Most helpful positive review
3 of 3 people found the following review helpful
I want to be buried with this book.
on April 29, 2002
Those delightful boobies, Thomson and Thompson, reappear in this sequel to 'Cigars Of The Pharoah', at one point ostentatiously disguising themselves in 'Mikado'-like finery to blend in with the Chinese locals, as they attempt to surreptitiously capture Tintin, only gathering an amused crowd in their wake.
For many Tintinophiles, 'The Blue Lotus' is the most precious of all Herge's masterpieces; certainly, in the event of a fire, after my dogs, and maybe my wife, my long-battered copy would be the first thing I would rescue. From its famous front cover - a giant, twisting black Chinese dragon on a rich red background, facing Tintin and Snowy as they hide in blue vase patterned with a bird and flowers, the images lit by a pale green lantern - every frame is a detailed artwork in itself. Set largely in Japan and European-occupied Shanghai in the early 1930s, every frame painstakingly evokes the Oriental setting: every wall-covering, item of clothing, ornament, building, street, poster, vehicle. Some of the landscapes and silhouettes are etched with the complex simplicity of a wood-cut by Hokusai, Hiroshige or Taige. The eye-dazzling colour is complemented by a much higher proportion of night scenes than previous Tintins. The deep, sombre colours give the story a melancholy (as do the peeling walls found everywhere behind the prettily picturesque Orientalist scenes). This sadness is matched by the plot's events, not just the violent expansionist plans of Japanese fascists or the culpability of European colonialists, but a world where brave sons turn mad, and orphans nearly drown by sheer chance. Herge's storytelling has also matured significantly since his early efforts: his pacing and variations of tone, his crosscutting and fragmenting of narrative, his sustaining mystery - all come together with superb mastery.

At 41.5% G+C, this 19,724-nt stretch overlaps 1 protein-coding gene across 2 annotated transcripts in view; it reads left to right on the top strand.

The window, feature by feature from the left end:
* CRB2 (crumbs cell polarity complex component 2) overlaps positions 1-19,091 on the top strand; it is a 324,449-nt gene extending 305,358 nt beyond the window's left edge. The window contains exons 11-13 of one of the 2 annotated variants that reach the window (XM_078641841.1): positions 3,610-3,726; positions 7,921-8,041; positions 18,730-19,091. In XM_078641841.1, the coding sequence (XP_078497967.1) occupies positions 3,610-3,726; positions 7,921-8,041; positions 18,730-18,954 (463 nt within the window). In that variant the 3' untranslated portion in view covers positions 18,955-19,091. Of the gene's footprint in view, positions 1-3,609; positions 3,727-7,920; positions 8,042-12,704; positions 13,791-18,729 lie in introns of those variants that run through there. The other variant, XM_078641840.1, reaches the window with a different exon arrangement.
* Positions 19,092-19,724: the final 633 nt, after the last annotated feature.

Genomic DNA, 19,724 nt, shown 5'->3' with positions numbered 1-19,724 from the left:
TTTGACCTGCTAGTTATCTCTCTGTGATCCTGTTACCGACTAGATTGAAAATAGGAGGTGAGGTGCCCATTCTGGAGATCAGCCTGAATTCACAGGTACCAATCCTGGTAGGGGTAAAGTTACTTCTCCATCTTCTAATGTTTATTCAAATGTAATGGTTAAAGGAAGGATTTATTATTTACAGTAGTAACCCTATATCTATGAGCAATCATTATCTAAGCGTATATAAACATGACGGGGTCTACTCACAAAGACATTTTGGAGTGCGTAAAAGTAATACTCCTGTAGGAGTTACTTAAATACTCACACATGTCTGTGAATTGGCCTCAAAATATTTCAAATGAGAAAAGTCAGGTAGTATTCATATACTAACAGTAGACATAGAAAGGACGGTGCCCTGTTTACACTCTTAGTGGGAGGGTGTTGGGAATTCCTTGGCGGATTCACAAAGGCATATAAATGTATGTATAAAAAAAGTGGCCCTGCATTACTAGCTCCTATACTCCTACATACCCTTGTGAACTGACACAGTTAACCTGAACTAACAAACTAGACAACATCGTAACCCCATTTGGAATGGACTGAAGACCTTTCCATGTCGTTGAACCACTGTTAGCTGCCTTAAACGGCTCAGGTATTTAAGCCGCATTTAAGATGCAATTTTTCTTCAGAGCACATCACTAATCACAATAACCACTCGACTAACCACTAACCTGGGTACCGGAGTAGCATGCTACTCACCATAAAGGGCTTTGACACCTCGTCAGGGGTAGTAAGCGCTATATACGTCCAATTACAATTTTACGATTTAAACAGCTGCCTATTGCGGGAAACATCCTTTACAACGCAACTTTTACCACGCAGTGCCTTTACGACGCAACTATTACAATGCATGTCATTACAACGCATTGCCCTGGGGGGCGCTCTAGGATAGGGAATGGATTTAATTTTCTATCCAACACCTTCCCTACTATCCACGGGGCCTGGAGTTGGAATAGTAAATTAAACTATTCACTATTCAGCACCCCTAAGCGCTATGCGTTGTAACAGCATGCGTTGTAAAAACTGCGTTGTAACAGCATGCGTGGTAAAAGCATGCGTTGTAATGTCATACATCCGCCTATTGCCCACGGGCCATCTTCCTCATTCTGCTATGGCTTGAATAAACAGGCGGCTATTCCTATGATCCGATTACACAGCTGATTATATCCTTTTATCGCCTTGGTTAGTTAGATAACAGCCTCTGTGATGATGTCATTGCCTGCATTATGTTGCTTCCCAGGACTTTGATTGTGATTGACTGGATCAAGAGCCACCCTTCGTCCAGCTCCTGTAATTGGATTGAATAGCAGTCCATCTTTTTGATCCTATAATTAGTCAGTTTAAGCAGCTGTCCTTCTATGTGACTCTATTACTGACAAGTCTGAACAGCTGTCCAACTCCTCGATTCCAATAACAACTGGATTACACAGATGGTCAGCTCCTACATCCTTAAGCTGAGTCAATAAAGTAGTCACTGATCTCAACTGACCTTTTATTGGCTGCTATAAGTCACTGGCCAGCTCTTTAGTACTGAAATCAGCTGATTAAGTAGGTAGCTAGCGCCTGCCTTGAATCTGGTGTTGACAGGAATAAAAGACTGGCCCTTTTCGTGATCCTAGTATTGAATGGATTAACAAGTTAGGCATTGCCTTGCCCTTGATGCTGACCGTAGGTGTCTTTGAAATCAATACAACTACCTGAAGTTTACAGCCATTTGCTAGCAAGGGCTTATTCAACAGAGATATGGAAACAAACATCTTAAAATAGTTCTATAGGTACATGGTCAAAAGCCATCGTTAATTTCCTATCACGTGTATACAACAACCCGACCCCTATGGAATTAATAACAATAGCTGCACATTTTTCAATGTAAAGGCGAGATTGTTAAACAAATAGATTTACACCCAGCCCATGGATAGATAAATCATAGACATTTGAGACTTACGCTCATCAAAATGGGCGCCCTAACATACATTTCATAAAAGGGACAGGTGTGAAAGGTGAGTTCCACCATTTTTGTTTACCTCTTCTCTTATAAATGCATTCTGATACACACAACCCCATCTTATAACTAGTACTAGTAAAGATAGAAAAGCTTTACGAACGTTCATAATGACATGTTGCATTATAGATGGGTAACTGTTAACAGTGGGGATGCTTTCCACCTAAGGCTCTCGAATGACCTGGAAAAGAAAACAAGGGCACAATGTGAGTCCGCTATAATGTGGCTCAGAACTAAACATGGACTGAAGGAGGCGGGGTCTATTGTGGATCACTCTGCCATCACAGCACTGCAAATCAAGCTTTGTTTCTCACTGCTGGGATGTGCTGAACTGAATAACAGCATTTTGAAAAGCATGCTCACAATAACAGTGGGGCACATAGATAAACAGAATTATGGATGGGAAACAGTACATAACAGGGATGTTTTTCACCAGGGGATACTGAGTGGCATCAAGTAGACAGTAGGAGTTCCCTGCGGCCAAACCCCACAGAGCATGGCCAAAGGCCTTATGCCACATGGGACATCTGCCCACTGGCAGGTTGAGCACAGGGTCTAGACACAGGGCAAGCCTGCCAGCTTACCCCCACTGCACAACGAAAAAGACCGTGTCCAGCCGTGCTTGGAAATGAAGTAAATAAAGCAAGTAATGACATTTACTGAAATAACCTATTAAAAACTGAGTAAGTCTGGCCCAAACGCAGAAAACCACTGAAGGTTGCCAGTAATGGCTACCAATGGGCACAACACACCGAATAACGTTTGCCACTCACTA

And for the first time, because the fictional world created is so believable and historically rooted, Tintin takes on the contours of a genuine hero, much more than a mad marionette endlessly dodging melodramatic villains. His genuine nobility, loyalty and courage, his touching friendship with the orphan Chang, all bespeak fading values in a world crashing towards totalitarianism. A beautiful, urgent book.